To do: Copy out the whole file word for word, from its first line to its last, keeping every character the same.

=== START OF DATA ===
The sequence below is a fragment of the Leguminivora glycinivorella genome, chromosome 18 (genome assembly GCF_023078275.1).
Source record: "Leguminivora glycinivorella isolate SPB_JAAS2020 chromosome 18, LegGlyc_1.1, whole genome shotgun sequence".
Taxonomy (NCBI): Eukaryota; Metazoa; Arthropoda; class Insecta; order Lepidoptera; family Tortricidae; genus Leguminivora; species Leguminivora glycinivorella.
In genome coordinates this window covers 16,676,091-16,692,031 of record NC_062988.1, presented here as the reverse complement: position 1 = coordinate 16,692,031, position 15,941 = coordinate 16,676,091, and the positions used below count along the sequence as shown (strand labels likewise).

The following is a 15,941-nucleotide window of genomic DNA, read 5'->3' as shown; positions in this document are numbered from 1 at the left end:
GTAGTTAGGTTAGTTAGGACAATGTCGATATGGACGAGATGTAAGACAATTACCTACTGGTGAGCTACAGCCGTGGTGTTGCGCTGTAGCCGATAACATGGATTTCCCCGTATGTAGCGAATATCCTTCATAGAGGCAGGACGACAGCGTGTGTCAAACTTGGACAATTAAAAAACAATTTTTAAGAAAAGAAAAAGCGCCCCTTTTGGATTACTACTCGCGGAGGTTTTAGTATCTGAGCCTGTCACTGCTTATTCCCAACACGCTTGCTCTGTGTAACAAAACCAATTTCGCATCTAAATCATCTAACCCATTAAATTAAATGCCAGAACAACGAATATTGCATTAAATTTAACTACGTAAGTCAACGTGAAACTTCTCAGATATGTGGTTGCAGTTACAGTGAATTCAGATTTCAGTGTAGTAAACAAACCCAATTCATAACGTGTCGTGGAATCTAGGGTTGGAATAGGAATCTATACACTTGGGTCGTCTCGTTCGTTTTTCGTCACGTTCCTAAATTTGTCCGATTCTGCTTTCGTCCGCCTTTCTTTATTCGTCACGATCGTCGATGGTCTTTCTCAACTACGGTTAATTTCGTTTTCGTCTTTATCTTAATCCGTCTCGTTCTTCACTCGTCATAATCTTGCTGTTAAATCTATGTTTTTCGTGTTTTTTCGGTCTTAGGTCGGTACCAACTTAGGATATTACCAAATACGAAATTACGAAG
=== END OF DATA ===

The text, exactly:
The sequence below is a fragment of the Leguminivora glycinivorella genome, chromosome 18 (genome assembly GCF_023078275.1).
Source record: "Leguminivora glycinivorella isolate SPB_JAAS2020 chromosome 18, LegGlyc_1.1, whole genome shotgun sequence".
Taxonomy (NCBI): Eukaryota; Metazoa; Arthropoda; class Insecta; order Lepidoptera; family Tortricidae; genus Leguminivora; species Leguminivora glycinivorella.
In genome coordinates this window covers 16,676,091-16,692,031 of record NC_062988.1, presented here as the reverse complement: position 1 = coordinate 16,692,031, position 15,941 = coordinate 16,676,091, and the positions used below count along the sequence as shown (strand labels likewise).

The following is a 15,941-nucleotide window of genomic DNA, read 5'->3' as shown; positions in this document are numbered from 1 at the left end:
GTAGTTAGGTTAGTTAGGACAATGTCGATATGGACGAGATGTAAGACAATTACCTACTGGTGAGCTACAGCCGTGGTGTTGCGCTGTAGCCGATAACATGGATTTCCCCGTATGTAGCGAATATCCTTCATAGAGGCAGGACGACAGCGTGTGTCAAACTTGGACAATTAAAAAACAATTTTTAAGAAAAGAAAAAGCGCCCCTTTTGGATTACTACTCGCGGAGGTTTTAGTATCTGAGCCTGTCACTGCTTATTCCCAACACGCTTGCTCTGTGTAACAAAACCAATTTCGCATCTAAATCATCTAACCCATTAAATTAAATGCCAGAACAACGAATATTGCATTAAATTTAACTACGTAAGTCAACGTGAAACTTCTCAGATATGTGGTTGCAGTTACAGTGAATTCAGATTTCAGTGTAGTAAACAAACCCAATTCATAACGTGTCGTGGAATCTAGGGTTGGAATAGGAATCTATACACTTGGGTCGTCTCGTTCGTTTTTCGTCACGTTCCTAAATTTGTCCGATTCTGCTTTCGTCCGCCTTTCTTTATTCGTCACGATCGTCGATGGTCTTTCTCAACTACGGTTAATTTCGTTTTCGTCTTTATCTTAATCCGTCTCGTTCTTCACTCGTCATAATCTTGCTGTTAAATCTATGTTTTTCGTGTTTTTTCGGTCTTAGGTCGGTACCAACTTAGGATATTACCAAATACGAAATTACGAAG